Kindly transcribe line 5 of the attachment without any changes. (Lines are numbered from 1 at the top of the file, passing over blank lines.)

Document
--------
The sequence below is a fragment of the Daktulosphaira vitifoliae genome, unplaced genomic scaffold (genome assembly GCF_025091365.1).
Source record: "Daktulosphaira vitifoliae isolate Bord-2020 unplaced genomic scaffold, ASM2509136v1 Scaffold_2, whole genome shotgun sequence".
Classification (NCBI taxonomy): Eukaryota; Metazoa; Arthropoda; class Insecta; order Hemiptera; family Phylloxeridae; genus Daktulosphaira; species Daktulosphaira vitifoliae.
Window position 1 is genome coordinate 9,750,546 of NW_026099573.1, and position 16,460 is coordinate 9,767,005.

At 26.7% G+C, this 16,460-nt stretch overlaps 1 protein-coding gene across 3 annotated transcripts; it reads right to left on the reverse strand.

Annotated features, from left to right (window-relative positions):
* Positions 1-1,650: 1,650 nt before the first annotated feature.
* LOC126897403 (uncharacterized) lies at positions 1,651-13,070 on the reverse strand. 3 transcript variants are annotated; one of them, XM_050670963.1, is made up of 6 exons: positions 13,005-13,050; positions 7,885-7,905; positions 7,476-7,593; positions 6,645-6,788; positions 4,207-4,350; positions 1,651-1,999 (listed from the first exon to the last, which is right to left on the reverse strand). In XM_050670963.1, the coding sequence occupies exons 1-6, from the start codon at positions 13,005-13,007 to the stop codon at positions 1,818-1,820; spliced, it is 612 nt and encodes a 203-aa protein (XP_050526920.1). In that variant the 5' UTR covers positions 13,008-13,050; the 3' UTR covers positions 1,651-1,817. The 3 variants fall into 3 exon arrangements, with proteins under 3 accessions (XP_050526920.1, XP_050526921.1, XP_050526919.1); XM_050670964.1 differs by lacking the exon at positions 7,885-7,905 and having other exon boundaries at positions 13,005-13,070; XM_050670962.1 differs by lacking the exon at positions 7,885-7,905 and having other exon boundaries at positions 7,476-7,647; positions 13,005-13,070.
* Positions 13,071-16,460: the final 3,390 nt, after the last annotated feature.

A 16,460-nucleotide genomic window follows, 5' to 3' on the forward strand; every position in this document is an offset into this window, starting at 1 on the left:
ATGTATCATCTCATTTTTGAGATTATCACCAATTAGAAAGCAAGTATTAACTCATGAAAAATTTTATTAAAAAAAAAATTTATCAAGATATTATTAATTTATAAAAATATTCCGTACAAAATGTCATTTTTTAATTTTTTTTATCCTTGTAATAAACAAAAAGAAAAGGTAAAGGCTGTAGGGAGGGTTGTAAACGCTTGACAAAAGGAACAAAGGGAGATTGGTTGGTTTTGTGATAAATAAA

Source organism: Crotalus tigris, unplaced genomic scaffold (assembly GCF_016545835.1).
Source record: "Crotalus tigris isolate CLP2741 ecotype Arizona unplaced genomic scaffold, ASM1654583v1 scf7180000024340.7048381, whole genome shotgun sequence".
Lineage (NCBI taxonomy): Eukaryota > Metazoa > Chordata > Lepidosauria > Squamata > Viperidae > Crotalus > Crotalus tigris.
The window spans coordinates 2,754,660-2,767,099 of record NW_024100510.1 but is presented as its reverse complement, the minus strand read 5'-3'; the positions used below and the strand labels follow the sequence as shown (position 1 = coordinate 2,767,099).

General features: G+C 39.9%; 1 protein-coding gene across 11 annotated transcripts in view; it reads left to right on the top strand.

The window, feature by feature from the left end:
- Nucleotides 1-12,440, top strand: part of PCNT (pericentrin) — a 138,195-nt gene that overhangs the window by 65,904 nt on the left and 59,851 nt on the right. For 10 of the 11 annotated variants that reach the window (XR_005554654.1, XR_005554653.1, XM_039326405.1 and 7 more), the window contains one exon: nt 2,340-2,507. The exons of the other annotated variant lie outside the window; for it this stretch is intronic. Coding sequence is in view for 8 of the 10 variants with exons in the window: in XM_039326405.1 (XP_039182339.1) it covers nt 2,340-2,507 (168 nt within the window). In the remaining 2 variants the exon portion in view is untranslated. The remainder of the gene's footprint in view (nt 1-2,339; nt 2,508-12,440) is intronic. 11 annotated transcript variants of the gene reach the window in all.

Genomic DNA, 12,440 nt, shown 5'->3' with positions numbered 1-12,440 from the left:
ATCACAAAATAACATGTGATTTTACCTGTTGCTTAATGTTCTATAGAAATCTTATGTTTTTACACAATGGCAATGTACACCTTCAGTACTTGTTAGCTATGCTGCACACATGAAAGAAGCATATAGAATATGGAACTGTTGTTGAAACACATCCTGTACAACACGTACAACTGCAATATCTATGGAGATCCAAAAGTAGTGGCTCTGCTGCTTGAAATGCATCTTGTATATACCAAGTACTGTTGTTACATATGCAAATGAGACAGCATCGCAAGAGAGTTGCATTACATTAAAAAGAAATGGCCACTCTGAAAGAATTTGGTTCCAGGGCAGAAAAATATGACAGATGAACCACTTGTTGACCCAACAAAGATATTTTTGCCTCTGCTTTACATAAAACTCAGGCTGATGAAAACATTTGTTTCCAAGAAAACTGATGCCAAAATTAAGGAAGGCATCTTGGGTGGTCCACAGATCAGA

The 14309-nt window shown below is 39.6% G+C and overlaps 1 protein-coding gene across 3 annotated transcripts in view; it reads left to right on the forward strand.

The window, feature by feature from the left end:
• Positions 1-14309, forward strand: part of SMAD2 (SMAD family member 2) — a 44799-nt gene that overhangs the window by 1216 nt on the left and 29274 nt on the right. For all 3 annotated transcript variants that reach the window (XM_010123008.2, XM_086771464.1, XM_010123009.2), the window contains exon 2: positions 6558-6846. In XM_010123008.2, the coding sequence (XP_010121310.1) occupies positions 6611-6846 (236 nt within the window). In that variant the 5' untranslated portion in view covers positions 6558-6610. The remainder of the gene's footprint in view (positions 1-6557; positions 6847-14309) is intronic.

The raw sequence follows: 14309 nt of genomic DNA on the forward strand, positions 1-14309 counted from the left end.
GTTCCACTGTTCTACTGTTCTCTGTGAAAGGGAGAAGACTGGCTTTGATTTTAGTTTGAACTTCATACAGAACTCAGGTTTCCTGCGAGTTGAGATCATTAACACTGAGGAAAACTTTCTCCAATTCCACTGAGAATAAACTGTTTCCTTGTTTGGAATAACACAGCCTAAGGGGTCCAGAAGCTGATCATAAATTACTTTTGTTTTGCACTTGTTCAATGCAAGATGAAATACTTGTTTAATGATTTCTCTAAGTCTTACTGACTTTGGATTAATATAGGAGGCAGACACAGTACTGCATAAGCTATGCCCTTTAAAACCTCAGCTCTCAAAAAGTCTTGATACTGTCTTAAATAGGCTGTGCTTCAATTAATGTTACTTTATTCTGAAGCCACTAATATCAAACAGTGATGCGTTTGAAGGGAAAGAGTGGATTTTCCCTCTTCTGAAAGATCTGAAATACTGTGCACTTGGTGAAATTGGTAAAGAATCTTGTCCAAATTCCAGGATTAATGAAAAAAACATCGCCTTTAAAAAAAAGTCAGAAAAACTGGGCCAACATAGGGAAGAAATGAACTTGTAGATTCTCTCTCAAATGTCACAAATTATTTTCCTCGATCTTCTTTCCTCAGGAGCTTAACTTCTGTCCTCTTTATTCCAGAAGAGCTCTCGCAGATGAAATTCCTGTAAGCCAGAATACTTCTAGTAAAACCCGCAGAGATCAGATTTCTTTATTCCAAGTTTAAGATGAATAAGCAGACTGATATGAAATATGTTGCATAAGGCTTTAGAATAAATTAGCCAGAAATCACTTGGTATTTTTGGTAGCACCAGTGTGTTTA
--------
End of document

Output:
At 26.7% G+C, this 16,460-nt stretch overlaps 1 protein-coding gene across 3 annotated transcripts; it reads right to left on the reverse strand.